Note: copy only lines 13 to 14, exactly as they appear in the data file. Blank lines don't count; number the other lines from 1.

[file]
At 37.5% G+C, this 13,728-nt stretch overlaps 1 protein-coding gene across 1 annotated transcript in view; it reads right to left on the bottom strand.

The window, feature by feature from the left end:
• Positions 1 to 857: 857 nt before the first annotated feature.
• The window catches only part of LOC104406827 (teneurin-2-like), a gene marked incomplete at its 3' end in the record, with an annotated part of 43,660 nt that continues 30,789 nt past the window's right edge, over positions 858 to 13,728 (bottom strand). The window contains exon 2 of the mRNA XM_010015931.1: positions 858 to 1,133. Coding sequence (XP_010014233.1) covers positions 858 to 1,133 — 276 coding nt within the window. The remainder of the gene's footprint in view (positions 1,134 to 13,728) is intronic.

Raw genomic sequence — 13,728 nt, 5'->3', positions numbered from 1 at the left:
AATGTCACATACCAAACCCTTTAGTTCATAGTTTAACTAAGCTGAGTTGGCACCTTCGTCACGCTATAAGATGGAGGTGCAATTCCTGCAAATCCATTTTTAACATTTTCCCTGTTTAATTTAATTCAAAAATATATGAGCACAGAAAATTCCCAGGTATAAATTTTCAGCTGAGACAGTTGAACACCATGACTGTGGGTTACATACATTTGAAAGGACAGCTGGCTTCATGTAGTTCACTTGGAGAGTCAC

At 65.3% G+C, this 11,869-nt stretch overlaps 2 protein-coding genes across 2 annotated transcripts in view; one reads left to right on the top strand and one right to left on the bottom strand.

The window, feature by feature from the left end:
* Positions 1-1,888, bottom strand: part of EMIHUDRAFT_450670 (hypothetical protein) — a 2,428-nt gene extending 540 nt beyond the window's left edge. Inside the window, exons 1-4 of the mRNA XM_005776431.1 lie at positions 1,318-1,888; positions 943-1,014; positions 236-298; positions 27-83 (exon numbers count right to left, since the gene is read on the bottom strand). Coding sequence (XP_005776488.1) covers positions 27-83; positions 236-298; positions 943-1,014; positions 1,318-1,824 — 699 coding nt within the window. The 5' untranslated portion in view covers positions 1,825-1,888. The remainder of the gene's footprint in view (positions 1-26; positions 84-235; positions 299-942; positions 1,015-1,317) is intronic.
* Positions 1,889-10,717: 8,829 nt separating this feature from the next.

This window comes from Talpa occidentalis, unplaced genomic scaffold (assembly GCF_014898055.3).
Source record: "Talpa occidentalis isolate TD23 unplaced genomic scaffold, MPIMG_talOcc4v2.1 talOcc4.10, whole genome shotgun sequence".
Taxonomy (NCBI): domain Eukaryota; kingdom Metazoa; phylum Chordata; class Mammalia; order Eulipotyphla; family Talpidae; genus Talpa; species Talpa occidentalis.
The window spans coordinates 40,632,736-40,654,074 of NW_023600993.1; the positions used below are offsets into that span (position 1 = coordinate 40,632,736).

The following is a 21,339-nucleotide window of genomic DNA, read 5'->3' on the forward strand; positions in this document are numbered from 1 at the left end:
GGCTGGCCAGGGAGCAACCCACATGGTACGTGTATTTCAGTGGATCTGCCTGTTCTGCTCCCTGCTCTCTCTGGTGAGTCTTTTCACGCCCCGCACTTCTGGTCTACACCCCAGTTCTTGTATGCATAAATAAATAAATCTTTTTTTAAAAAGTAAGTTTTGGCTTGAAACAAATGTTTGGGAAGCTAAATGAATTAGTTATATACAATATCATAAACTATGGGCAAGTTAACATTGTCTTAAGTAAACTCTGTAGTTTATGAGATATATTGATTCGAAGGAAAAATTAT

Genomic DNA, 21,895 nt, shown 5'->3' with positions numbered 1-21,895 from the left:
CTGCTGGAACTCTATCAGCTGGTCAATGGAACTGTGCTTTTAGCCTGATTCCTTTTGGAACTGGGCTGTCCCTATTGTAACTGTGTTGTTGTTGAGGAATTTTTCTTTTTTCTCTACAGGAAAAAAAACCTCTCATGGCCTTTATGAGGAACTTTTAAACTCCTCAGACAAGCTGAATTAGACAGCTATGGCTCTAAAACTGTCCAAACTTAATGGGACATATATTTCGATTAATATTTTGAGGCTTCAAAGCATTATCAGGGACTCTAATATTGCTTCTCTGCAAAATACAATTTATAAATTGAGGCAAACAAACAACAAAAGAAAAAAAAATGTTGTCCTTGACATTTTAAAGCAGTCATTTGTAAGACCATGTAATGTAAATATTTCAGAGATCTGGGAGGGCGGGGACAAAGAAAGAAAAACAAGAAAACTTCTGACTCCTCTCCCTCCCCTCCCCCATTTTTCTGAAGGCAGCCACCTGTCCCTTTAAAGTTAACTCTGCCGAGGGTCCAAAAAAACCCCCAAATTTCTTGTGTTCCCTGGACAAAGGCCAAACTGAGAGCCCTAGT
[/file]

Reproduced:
Taxonomy (NCBI): domain Eukaryota; kingdom Metazoa; phylum Chordata; class Mammalia; order Eulipotyphla; family Talpidae; genus Talpa; species Talpa occidentalis.
The window spans coordinates 40,632,736-40,654,074 of NW_023600993.1; the positions used below are offsets into that span (position 1 = coordinate 40,632,736).